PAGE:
But the companies most threatened by the mobile upheaval are those that depend on PCs to make most of their money. This group includes technology heavyweights such as Windows maker Microsoft, PC makers Hewlett-Packard Co. and Dell Inc. and PC chip maker Intel Corp.
"It's time for these companies to make some critical decisions and ask themselves, 'How are we going to turn this ship around?"' said technology industry analyst Patrick Moorhead.
Microsoft Corp. CEO Steve Ballmer thought he had come up with a tonic last fall when his company released a radical new version of Windows last fall. Windows 8 has a completely new look that's similar to the design of the software running the most popular smartphones and tablet computers. The overhaul requires a relearning process, a leap that many consumers and corporate buyers aren't ready to take.
All signs so far point to Windows 8 being a flop.
"Unfortunately, it seems clear that the Windows 8 launch not only didn't provide a positive boost to the PC market, but appears to have slowed the market," IDC Vice-President Bob O'Donnell said.
The newest version of Windows is designed to work well with touch-sensitive screens, but the displays add to the cost of a PC. Together, the changes and higher prices "have made PCs a less attractive alternative to dedicated tablets and other competitive devices," O'Donnell said.
In a statement, Microsoft described the PC market as "evolving and highly dynamic." Referring to a number that it has previously released, the company said it has sold more than 60 million copies of Windows 8 so far. That is "a strong start by any measure," Microsoft said. "Along with our partners we continue to bring even more innovation to market across tablets and PCs."
In its tally, IDC excludes tablets, even if they run PC-style software. It also excludes any device that has a detachable keyboard. With the release of Windows 8, PC makers have been reviving their experiments with tablet-laptop hybrids, some of which have detachable keyboards. Consumers are likely to have shifted some of their buying away from traditional laptops and toward these new devices, which means that the total sales decline of Windows-based devices might not be quite as drastic as IDC's numbers suggest.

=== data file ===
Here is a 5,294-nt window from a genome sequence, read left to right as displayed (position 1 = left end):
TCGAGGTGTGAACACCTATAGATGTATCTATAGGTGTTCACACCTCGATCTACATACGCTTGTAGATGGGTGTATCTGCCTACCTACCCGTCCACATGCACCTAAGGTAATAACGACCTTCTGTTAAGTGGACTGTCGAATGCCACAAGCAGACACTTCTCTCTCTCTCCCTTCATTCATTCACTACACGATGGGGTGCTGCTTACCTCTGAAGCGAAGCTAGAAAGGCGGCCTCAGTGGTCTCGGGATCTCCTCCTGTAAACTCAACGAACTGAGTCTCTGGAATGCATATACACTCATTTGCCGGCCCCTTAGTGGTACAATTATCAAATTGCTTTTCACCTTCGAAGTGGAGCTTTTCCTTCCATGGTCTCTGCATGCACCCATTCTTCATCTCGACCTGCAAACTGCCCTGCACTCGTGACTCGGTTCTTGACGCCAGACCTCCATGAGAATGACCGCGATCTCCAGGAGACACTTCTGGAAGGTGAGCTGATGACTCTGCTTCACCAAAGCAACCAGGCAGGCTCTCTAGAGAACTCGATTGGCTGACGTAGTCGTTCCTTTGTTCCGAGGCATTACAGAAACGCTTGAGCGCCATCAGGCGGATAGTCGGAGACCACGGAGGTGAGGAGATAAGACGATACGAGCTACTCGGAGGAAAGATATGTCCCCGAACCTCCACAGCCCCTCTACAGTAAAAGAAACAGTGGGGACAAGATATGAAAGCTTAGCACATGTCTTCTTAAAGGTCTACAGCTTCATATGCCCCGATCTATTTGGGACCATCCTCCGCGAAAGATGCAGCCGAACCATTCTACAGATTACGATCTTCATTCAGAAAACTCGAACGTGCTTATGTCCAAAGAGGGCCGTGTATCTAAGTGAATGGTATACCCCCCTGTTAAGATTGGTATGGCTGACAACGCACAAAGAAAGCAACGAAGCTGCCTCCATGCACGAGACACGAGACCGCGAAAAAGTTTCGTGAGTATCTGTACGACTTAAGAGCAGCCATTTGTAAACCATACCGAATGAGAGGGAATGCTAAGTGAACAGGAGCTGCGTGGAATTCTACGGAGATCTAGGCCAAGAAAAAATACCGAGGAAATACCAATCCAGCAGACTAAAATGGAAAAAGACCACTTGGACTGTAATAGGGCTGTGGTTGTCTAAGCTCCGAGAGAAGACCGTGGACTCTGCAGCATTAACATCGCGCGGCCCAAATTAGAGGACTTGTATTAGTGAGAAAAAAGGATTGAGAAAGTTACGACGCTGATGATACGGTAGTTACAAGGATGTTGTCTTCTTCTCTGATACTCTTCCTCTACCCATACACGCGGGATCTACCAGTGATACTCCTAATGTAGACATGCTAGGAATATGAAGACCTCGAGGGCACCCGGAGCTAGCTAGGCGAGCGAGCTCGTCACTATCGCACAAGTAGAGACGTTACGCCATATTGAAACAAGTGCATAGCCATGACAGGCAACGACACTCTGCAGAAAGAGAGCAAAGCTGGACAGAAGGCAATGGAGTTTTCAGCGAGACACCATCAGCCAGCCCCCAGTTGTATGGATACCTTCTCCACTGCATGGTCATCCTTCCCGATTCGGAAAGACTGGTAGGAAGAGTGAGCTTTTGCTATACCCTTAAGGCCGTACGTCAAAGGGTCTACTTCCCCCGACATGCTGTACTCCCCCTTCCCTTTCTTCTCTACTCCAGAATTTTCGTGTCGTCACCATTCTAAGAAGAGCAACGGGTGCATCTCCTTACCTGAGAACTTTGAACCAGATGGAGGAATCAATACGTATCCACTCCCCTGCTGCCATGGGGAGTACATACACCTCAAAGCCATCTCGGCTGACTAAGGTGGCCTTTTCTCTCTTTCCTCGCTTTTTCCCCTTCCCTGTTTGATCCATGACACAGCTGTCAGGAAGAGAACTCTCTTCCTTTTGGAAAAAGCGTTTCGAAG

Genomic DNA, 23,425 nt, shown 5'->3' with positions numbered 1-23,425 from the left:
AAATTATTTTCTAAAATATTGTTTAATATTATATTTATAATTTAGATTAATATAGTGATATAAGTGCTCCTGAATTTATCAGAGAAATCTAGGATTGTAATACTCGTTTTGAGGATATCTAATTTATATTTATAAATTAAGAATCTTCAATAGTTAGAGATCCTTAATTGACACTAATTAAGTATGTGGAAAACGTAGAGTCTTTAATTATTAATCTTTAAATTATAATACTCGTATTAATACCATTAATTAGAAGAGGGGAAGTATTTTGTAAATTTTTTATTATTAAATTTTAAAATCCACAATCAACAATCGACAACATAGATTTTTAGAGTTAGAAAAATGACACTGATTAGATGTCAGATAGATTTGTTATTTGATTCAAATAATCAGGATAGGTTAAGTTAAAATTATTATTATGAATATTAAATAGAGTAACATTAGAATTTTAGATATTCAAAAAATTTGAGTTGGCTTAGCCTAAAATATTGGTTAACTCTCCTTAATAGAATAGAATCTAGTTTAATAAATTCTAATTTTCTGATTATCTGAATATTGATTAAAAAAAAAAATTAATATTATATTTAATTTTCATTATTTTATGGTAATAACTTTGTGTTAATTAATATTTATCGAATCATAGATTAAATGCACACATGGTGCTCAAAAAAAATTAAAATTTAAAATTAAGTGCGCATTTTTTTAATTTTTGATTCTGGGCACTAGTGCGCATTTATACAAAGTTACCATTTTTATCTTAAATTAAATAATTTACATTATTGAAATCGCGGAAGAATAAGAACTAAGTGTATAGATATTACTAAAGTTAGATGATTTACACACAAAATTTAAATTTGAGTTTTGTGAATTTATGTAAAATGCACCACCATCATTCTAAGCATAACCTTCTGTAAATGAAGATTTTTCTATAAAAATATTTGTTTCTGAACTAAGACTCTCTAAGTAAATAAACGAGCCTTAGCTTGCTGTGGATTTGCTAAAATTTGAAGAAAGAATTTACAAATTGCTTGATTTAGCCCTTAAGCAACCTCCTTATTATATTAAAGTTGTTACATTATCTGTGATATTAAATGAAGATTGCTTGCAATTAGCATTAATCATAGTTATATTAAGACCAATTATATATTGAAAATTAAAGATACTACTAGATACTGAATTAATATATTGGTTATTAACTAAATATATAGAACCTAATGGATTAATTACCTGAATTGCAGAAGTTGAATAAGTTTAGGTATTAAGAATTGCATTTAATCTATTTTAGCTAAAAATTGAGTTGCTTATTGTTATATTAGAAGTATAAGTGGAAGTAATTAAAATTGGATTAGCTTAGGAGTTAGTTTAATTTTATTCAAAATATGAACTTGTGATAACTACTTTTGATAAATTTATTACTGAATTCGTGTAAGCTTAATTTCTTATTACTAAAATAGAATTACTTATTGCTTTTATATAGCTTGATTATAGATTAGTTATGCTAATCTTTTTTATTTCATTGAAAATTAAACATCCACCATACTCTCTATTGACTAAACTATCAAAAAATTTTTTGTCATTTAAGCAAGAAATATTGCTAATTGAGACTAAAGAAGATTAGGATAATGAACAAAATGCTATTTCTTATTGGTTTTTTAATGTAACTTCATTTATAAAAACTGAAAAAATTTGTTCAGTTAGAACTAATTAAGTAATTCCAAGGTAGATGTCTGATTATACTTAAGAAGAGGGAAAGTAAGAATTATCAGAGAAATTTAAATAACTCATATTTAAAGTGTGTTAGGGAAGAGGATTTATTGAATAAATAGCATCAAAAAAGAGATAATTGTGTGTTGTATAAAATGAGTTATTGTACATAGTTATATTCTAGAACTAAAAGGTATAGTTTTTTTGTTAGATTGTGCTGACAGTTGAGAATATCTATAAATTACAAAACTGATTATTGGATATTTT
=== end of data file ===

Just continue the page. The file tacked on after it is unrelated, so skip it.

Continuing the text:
Windows 8's poor sales start could amplify periodic calls for Microsoft to replace Ballmer, who replaced company co-founder Bill Gates as CEO nearly 13 years ago. "This puts a lot more pressure on Ballmer because Windows 8 is at the epicenter of all this," Moorhead said.
Microsoft, which is based in Redmond, Wash., will take questions from industry analysts April 18 when it's scheduled to release its latest quarterly results. Ballmer usually doesn't participate in those sessions.
Microsoft shares fell 55 cents, or nearly 2 per cent, to $29.73 in extended trading, after the release of the sales reports.
Hewlett-Packard., the world's largest PC maker, saw a 24 per cent drop in shipments in the first quarter compared with the same period a year ago. That was HP's steepest quarterly decline since the company bought rival PC maker Compaq a decade ago.
HP shares fell 60 cents, or 2.7 per cent, to $21.72 in extended trading.
Meanwhile, the industry's No. 2, China's Lenovo Group, is benefiting from sales to first-time buyers in China and other developing countries. As a result, it held sales steady, alone among the world's top 5 PC makers, according to IDC's figures.
Dell Inc., the third-largest PC maker, suffered an 11 per cent decline in the quarter. The bad news could be helpful to the Round Rock, Texas, company's attempts to sell itself for $24.4 billion to a group that includes CEO Michael Dell. Some shareholders believe the proposed sales price of $13.65 per share is too low, but Dell's board has argued it's a generous offer, given the deteriorating conditions in the PC industry -- a point that may carry more weight now that the latest sales numbers are out.
Dell's stock dipped a penny in extended trading to $14.20.